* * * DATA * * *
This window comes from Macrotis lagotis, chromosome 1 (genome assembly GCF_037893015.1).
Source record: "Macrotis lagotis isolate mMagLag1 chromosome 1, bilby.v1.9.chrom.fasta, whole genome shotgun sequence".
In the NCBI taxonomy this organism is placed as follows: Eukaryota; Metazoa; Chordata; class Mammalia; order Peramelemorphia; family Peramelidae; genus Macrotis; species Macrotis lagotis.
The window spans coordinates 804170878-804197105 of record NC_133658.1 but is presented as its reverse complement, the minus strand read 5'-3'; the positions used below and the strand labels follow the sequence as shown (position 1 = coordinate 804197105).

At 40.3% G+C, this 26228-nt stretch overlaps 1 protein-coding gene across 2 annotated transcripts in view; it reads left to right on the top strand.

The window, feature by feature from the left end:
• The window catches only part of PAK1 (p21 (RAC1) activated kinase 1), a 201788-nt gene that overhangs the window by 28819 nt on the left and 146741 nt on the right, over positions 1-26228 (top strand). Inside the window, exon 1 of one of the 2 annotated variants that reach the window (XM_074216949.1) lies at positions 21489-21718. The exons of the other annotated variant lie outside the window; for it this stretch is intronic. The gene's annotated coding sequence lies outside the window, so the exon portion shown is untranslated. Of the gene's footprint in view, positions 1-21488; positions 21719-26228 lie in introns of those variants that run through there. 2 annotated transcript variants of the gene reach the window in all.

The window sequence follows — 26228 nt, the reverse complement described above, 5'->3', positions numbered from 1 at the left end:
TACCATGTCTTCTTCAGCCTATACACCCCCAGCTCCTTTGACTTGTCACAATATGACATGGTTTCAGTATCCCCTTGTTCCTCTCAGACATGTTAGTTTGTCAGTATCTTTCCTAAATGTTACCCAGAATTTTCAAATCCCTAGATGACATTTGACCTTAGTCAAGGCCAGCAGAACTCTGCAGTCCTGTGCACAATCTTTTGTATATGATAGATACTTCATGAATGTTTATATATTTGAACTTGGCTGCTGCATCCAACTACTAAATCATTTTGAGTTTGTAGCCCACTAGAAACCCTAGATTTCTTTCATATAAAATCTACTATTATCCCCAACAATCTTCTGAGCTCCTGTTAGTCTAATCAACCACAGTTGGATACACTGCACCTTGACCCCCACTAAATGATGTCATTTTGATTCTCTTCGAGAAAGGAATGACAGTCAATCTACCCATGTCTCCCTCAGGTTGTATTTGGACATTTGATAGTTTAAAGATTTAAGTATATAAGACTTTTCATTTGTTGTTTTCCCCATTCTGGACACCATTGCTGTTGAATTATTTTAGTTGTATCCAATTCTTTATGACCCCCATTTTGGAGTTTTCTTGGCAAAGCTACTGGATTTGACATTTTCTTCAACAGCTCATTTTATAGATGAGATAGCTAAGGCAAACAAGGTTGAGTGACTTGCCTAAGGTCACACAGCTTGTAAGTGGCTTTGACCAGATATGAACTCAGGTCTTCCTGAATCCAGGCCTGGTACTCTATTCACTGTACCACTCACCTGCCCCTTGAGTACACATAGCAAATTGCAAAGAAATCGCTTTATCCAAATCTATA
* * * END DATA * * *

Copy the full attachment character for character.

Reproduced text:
This window comes from Macrotis lagotis, chromosome 1 (genome assembly GCF_037893015.1).
Source record: "Macrotis lagotis isolate mMagLag1 chromosome 1, bilby.v1.9.chrom.fasta, whole genome shotgun sequence".
In the NCBI taxonomy this organism is placed as follows: Eukaryota; Metazoa; Chordata; class Mammalia; order Peramelemorphia; family Peramelidae; genus Macrotis; species Macrotis lagotis.
The window spans coordinates 804170878-804197105 of record NC_133658.1 but is presented as its reverse complement, the minus strand read 5'-3'; the positions used below and the strand labels follow the sequence as shown (position 1 = coordinate 804197105).

At 40.3% G+C, this 26228-nt stretch overlaps 1 protein-coding gene across 2 annotated transcripts in view; it reads left to right on the top strand.

The window, feature by feature from the left end:
• The window catches only part of PAK1 (p21 (RAC1) activated kinase 1), a 201788-nt gene that overhangs the window by 28819 nt on the left and 146741 nt on the right, over positions 1-26228 (top strand). Inside the window, exon 1 of one of the 2 annotated variants that reach the window (XM_074216949.1) lies at positions 21489-21718. The exons of the other annotated variant lie outside the window; for it this stretch is intronic. The gene's annotated coding sequence lies outside the window, so the exon portion shown is untranslated. Of the gene's footprint in view, positions 1-21488; positions 21719-26228 lie in introns of those variants that run through there. 2 annotated transcript variants of the gene reach the window in all.

The window sequence follows — 26228 nt, the reverse complement described above, 5'->3', positions numbered from 1 at the left end:
TACCATGTCTTCTTCAGCCTATACACCCCCAGCTCCTTTGACTTGTCACAATATGACATGGTTTCAGTATCCCCTTGTTCCTCTCAGACATGTTAGTTTGTCAGTATCTTTCCTAAATGTTACCCAGAATTTTCAAATCCCTAGATGACATTTGACCTTAGTCAAGGCCAGCAGAACTCTGCAGTCCTGTGCACAATCTTTTGTATATGATAGATACTTCATGAATGTTTATATATTTGAACTTGGCTGCTGCATCCAACTACTAAATCATTTTGAGTTTGTAGCCCACTAGAAACCCTAGATTTCTTTCATATAAAATCTACTATTATCCCCAACAATCTTCTGAGCTCCTGTTAGTCTAATCAACCACAGTTGGATACACTGCACCTTGACCCCCACTAAATGATGTCATTTTGATTCTCTTCGAGAAAGGAATGACAGTCAATCTACCCATGTCTCCCTCAGGTTGTATTTGGACATTTGATAGTTTAAAGATTTAAGTATATAAGACTTTTCATTTGTTGTTTTCCCCATTCTGGACACCATTGCTGTTGAATTATTTTAGTTGTATCCAATTCTTTATGACCCCCATTTTGGAGTTTTCTTGGCAAAGCTACTGGATTTGACATTTTCTTCAACAGCTCATTTTATAGATGAGATAGCTAAGGCAAACAAGGTTGAGTGACTTGCCTAAGGTCACACAGCTTGTAAGTGGCTTTGACCAGATATGAACTCAGGTCTTCCTGAATCCAGGCCTGGTACTCTATTCACTGTACCACTCACCTGCCCCTTGAGTACACATAGCAAATTGCAAAGAAATCGCTTTATCCAAATCTATA